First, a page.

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  10. out2019

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    Thanks. Shame is the main block for me now, shame and fear.

    Logically it's pretty hard to deny I am gay and I have moments where it feels so free to accept it, but part of me is convinced I can still 'fix' it. But that part of me is admitting I am gay too - because otherwise there wouldn't be anything to 'fix' :slight_smile:
     
  11. GeoTrekker

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    Shame and fear were always my two biggest road blocks as well.

    Now, not only have I accepted that I'm gay, but I'm proud of it. Getting to that point took YEARS. And, while the shame is mostly gone, I've still got hella fear. At some point I'm gonna have to take a leap of faith because being authentic is absolutely worth it.
     
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  12. Contented

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    Shame does take some time to work through. I know in my case while I could intellectually accept the idea I was gay, my emotional side felt a great deal of shame based solely on the heteronormative programming I had heard my entire life. As I evolved in my homosexuality I started to understand there is no reason for that shame. It was self induced and could be self corrected. Fear was a different issue, at least for me it was the fear of the unknown. That being said it was easier to combat the fear than the shame. The shame took more self reflection. I am now truly proud of being a openly gay man at peace with myself being exactly who I am 24/7/365.
     
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  13. OnTheHighway

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    Managing shame is a lifelong endeavor. Whether it is shame from the heteronormative script we are socialized with or shame from other negative emotional traumas we were exposed to as we were developing in life. Shame is universal for both gays and straights!

    I suspect the vast majority of people never work through their shame nor unshackle themselves allowing for authentic life.

    Just by being here, we are reflecting our desire to shed the shame and we see that we are all not alone. Having the desire and recognizing shame is holding us back is a major step towards authenticity. The rest of the journey involves getting to the core root of our shame.

    As we peel one layer of the shame onion, another layer is exposed. Many would rather take the easy approach and just keep the skin on. And even when we think we have peeled all the layers, we find more work to do.

    Keep taking the steps necessary to unlock your true selves. There will be several steps forward and some steps back, the journey is not a straight line. So long as you keep making forward progress, you can get closer to unlocking your own truths.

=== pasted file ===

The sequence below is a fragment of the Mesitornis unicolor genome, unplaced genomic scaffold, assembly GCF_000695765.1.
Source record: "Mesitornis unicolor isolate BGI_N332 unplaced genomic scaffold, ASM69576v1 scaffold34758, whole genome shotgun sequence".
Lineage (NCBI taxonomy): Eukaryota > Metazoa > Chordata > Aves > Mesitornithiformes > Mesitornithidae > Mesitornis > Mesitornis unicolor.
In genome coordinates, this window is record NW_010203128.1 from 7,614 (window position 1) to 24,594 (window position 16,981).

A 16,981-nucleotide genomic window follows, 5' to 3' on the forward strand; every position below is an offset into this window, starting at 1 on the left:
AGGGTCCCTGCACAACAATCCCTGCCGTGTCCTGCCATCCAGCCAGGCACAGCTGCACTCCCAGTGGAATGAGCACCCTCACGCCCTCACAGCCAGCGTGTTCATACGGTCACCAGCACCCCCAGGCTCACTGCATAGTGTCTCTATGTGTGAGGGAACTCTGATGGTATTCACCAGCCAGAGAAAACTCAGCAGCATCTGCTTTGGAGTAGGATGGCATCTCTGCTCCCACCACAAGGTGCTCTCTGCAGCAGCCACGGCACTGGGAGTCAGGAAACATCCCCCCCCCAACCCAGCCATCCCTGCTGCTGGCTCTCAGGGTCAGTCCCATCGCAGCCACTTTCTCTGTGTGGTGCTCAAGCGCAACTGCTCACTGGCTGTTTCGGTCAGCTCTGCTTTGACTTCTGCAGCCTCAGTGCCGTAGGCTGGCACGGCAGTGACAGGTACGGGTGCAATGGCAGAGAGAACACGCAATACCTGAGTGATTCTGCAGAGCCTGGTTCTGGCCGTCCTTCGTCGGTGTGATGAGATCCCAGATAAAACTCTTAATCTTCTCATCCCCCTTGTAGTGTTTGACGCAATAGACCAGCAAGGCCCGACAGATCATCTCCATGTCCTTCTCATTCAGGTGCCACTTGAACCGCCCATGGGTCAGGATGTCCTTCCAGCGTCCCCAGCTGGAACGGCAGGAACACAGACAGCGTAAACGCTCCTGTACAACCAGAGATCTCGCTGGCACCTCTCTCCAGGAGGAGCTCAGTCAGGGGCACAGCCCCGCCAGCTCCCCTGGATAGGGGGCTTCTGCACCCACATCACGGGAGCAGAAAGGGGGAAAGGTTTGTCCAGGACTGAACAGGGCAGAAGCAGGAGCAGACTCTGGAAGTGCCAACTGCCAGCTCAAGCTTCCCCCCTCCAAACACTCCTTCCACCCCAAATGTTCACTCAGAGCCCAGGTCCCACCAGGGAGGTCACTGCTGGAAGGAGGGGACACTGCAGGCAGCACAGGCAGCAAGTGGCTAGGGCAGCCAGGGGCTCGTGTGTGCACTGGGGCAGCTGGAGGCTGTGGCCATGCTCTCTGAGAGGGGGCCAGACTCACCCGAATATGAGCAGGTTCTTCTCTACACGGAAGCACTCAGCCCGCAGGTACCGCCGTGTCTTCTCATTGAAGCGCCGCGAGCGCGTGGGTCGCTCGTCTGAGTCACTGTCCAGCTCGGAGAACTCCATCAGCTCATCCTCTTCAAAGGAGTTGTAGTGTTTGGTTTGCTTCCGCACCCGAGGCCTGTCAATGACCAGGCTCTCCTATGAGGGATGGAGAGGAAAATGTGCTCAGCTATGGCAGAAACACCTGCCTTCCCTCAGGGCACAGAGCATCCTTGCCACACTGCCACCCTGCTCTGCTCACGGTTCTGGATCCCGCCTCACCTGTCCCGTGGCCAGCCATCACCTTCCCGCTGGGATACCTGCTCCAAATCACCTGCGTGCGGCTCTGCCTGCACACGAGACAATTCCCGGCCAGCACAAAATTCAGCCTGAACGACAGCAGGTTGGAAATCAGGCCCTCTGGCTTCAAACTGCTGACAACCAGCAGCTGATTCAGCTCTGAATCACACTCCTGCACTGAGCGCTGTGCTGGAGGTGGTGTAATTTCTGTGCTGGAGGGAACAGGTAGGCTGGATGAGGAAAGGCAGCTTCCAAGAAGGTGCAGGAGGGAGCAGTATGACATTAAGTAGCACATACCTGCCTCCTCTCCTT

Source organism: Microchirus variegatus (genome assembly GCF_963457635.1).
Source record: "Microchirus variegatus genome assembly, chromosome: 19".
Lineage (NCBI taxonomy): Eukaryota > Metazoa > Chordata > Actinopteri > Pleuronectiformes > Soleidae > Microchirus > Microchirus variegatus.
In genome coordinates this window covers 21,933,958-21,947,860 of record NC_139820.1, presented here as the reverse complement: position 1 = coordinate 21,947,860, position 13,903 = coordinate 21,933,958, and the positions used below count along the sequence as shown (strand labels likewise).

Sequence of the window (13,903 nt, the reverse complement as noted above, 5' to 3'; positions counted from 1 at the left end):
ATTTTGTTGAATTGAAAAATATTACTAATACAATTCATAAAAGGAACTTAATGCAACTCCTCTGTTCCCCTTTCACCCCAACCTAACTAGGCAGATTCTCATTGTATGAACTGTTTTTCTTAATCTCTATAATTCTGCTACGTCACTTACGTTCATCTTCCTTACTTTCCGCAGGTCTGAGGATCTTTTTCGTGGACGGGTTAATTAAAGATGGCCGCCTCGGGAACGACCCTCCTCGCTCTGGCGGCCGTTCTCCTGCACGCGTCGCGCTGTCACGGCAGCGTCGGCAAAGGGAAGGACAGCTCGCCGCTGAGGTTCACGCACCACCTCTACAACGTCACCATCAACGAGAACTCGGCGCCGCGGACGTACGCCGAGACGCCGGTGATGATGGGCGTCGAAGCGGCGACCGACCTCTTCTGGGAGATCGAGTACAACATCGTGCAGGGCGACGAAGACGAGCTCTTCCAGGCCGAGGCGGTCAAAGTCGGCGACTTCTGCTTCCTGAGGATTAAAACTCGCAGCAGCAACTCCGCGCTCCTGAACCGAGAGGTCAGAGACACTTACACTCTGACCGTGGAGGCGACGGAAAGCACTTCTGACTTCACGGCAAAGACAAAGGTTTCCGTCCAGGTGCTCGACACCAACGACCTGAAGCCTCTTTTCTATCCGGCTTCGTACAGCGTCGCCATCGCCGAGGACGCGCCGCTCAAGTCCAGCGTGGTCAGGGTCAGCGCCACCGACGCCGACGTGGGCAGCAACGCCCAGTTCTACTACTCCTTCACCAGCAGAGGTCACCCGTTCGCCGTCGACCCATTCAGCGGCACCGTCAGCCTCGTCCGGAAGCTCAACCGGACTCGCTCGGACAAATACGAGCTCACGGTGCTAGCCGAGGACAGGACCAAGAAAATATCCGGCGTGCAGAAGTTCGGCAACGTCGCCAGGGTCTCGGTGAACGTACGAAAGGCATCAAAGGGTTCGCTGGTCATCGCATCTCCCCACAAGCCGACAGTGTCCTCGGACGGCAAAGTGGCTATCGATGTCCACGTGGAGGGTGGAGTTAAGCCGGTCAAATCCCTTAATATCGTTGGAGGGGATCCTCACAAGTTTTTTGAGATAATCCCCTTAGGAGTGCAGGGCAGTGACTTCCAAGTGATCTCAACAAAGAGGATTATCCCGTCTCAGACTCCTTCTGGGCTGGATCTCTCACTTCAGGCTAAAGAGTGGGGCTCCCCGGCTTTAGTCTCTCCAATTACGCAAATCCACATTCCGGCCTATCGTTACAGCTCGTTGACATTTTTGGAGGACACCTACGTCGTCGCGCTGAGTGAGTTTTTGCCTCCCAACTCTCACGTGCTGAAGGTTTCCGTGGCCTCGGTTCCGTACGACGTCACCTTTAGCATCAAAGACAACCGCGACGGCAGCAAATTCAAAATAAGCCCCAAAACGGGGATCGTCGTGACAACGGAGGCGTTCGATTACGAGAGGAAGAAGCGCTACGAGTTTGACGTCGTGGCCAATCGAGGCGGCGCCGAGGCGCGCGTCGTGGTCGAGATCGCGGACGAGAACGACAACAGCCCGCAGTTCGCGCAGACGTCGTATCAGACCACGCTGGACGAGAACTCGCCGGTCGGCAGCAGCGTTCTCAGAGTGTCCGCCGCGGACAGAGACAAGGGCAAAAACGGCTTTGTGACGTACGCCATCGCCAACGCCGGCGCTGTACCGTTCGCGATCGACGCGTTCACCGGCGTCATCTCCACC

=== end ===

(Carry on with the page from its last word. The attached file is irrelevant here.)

#13 OnTheHighway, Aug 31, 2020
    Last edited: Aug 31, 2020
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  14. QuietPeace

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    Shame programmed in by my parents and the extreme religion that they raised me in was what drove me to permit being put through conversion therapy and to deny who I am for so many years. It took decades for me to even partially recover, I am sure that I have a great deal to work through still.
     
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  15. brainwashed

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    I've had moments where later a friend will say, did you see the bomb shell lady over in the corner? And I'll reflect on the bomb shell guy sitting at the bar.

    Fun post. Thanks.
     
    #15 brainwashed, Aug 31, 2020
    Last edited: Aug 31, 2020
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  16. brainwashed

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    Another conversion therapy survivor! Wasn't it fun! I damn near jumped off a high building to escape the horror.
     
  17. brainwashed

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    Consciously or subconsciously (or both) shut down?
     
  18. QuietPeace

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    I am convinced that it is why I had my total breakdown and causing me to be disabled now, I have not been able to work in over 20 years
     
  19. brainwashed

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    Breakdown. Yup agree 100%
    I've been pretty much mentally disabled now. Not really participating in standard societal matters for some time.
    I cant work in the same type of work I did before I had a clue I was gay. Just cant do it. And thats the crux of my problem. Others here on ECs and in society just don't get it.

    I tell myself I'm not going to let them win. I will endure and persevere.
     
  20. out2019

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    Yes I think it is important to understand the two. When I let go of my fears- for example someone 'finding out' that I am gay I realize its just something standing the way of being gay.

    But shame attacks the idea of being gay. That I shouldn't be gay.
     
    #20 out2019, Aug 31, 2020
    Last edited: Aug 31, 2020